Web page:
The Palestinian economy has been in an ever-deepening crisis since the outbreak of the second Intifada in 2000, a crisis rooted in and perpetuated by an extremely inauspicious political setting. The record of economic decline is staggering: domestic output and per capita income have plunged; poverty and unemployment have ballooned; private investment has plummeted; and the Palestinian Authority (PA) has developed a growing recurrent fiscal deficit that, along with worsening of humanitarian conditions, consumes more and more of the incoming foreign aid, leaving little for public investment.

Following Hamas’s electoral victory in January 2006, a combination of the crippling Western and Israeli-led financial squeeze and intensified restrictions on Palestinian movement has added to the Palestinian economic calamity. As a result, according to the World Bank, businesses “have closed, and large amounts of financial and human capital have fled … [with] most local capital being kept abroad or invested in real estate or short term trading activities.” In 2006 alone, according to the same World Bank report, Palestinian private investment fell by over 15 percent and businesses were operating at less than 50 percent of their capacity.

Conditions in Gaza are worse still. Five months after the Hamas takeover the coastal enclave, already burdened with high rates of poverty and unemployment, is effectively sealed off from the rest of the world. Its economy, which represents one-third of the Palestinian GDP, lies in tatters and the vast majority of Gazans now depend on foreign handouts for their basic survival.

In the occupied West Bank, the picture is also grim. The heavy presence of Israeli settlements, the construction of the separation barrier, and hundreds of checkpoints and roadblocks (which totaled 561 in October 2007) have seriously fragmented the territorial and economic space of the West Bank, divided the area into isolated Palestinian enclaves, and rendered the conduct of normal business activities increasingly difficult. These limitations on Palestinian movement, which Israel imposes on security grounds, continue to represent the single most significant factor behind the Palestinian economic freefall.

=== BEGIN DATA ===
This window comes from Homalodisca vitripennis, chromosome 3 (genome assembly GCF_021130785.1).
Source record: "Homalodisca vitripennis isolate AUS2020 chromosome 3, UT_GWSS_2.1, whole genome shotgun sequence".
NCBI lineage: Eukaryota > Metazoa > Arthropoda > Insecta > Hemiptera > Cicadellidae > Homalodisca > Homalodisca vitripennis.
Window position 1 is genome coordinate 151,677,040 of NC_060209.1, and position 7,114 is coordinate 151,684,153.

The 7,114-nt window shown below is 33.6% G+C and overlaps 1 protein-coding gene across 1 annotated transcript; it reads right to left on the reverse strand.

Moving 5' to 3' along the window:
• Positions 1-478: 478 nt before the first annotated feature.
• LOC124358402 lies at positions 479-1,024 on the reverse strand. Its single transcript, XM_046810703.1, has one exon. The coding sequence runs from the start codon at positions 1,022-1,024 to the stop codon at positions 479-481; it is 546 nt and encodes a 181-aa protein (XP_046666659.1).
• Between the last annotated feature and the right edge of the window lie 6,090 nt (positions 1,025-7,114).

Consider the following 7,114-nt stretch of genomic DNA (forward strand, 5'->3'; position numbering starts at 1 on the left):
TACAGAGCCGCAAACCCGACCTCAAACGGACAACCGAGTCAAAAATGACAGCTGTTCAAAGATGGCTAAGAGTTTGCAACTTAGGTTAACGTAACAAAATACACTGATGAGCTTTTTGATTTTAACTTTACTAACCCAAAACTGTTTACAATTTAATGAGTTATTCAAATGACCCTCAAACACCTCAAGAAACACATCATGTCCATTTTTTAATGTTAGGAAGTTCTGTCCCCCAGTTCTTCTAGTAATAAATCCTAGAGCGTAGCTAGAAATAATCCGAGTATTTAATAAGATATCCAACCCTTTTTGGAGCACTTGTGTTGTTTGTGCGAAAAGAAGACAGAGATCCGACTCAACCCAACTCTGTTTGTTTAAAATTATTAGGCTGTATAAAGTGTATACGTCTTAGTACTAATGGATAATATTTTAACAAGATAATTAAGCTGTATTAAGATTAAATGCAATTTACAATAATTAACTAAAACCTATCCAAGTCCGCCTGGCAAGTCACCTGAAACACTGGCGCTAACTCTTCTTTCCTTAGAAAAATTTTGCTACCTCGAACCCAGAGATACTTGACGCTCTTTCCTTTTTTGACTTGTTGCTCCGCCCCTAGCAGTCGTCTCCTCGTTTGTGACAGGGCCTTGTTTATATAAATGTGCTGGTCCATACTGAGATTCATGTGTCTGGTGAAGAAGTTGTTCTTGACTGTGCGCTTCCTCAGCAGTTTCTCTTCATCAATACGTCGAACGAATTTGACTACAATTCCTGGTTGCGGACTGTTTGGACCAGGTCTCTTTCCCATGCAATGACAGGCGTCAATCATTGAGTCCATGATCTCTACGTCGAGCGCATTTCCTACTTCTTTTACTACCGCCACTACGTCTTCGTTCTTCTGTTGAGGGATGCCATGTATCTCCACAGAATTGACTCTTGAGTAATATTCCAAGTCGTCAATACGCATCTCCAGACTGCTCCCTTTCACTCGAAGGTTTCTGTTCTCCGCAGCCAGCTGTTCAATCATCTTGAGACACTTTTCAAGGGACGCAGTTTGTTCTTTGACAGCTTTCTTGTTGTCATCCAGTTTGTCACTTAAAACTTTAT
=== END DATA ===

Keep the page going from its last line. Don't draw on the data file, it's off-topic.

Economic decline has undermined the PA’s political base and grip on power, and led to widespread lawlessness. Today, a spiraling recurrent fiscal deficit, estimated by International Monetary Fund at $1.5 billion (or 34 percent of GDP) by year end, could very well complete the circle and threaten the PA’s very existence. And with domestic sources of finance already stretched to the limit, and a cumulative stock of arrears close to $1 billion, the PA faces serious fiscal problems. Fiscal adjustment under the present conditions is likely to be politically costly, while at the same time the continued economic crisis is bound to further worsen PA fiscal position.

All this poses the question of what needs to be done, and whether the current reform-cum-security-cum-aid approach to the Palestinian economic misfortune can succeed in reversing the downward slide. In this regard, recent past can provide useful lessons. As the experience of 2003-05 has vividly shown, neither economic recovery nor institutional reform can be sustained without a supporting political environment. In fact, the whole post-Oslo Palestinian experiment shows that providing foreign aid under continued conflict conditions and political instability is not sufficient to get the economy off the ground. The implications, therefore, are clear: reviving the Palestinian economy and in the process saving the PA from a potential collapse, require an integrated strategic approach incorporating political, financial and institutional action—with work on the political front leading the way.

Fortunately, a platform for action on each one of these fronts exists on the international level: the Middle East Quartet that deals with the political questions; the Ad Hoc Liaison Committee in charge of garnering financial support for the PA; and the ongoing work of Quartet representative Tony Blair on governance and institutional reforms. What seems to be dangerously lacking is the synergy between these activities, and the understanding that success on economics and reform is inextricably linked to tangible progress on the political front. Unless and until that realization sinks in, chances are that Palestine’s economy will continue to spiral downward, with unforeseen consequences.

To avoid such an outcome, there is an urgent need for the international community to go beyond the mere provision of financial aid and the continued calls for reform in Palestine. Neither development nor reform can be attained or sustained in the absence of a positive political setting. This much we already know from recent past. The need now is for a more active and sustained international engagement to facilitate and advance a serious political process that should lead, in the end, to a lasting negotiated political settlement. Only such a process can provide the essential missing ingredient needed to establish a stable, reformed, and economically viable Palestine.


Mohammed Samhouri is a Palestinian economist and a visiting senior fellow at the Crown Center for Middle East Studies at Brandeis University.